Ford announced on Monday it would be investing $3.5 billion to construct a lithium iron phosphate (LFP) battery plant in Marshall, Michigan, confirming previous reports last week. The brand new plant shall be called BlueOval Battery Park Michigan.
The automaker says production should begin by 2026 and create 2,600 jobs. Ford says it’s the primary automaker to commit to constructing each nickel cobalt manganese (NCM) and LFP batteries within the U.S. Having batteries in-built the U.S. means Ford will qualify for federal tax incentives that favor production of batteries in America.
Ford has partnered with China’s Contemporary Amperex Technology Co., Limited (CATL)–the world’s leading battery manufacturer. The plan will see Ford’s wholly owned subsidiary manufacture the battery cells using LFP battery cell knowledge and services provided by CATL; the latter has operated 13 plants in Europe and Asia.
CATL also supplies batteries to Tesla and its electric vehicles.
LFP batteries are set to debut within the Mustang Mach-E this 12 months and the F-150 Lightning in 2024. The brand new LFP plant will add roughly 35 gigawatt hours (GWh) of LFP battery capability, says Ford.
“We’re committed to leading the electrical vehicle revolution in America, and meaning investing within the technology and jobs that may keep us on the leading edge of this global transformation in our industry,” said Bill Ford, Ford executive chair, in a press release. “I’m also proud that we selected our home state of Michigan for this critical battery production hub.”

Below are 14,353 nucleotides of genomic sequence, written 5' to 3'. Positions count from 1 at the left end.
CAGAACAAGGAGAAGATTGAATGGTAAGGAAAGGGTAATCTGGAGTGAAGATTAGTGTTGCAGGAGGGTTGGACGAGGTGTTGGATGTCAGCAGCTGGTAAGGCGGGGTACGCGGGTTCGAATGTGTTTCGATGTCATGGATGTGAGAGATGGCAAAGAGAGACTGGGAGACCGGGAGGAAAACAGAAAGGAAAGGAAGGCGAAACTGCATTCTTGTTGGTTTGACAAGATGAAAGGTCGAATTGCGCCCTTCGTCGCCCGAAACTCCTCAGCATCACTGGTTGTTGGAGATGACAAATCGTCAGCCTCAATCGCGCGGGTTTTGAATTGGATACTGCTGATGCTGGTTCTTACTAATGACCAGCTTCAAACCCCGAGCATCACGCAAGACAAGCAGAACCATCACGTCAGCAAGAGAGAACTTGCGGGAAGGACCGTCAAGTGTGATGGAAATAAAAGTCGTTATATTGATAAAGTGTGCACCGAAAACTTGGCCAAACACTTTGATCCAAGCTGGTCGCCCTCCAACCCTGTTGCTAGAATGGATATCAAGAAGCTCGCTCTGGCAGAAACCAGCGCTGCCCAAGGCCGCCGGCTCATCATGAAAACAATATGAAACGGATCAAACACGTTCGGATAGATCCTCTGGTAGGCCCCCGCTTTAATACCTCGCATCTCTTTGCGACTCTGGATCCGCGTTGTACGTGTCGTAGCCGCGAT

Ford plans to construct 600,000 EVs globally by the tip of 2023 and a couple of million globally by the tip of 2026.
“Ford’s electric vehicle lineup has generated huge demand. To get as many Ford EVs to customers as possible, we’re the primary automaker to commit to construct each NCM and LFP batteries in the USA,” said Jim Farley, Ford president and CEO, in a press release. “We’re delivering on our commitments as we scale LFP and NCM batteries and hundreds, and shortly thousands and thousands, of consumers will begin to reap the advantages of Ford EVs with cutting-edge, durable battery technologies which can be growing cheaper over time.”
The news comes after a report last 12 months suggested that CATL was seeking to construct a brand new factory within the U.S., and talks with Ford have been underway since at the very least last February.
It also comes just per week after Ford said its EVs wouldn’t turn into profitable until 2025, and after CEO Jim Farley said that the automaker uses “25 percent more engineers” than its rivals to do the identical amount of labor.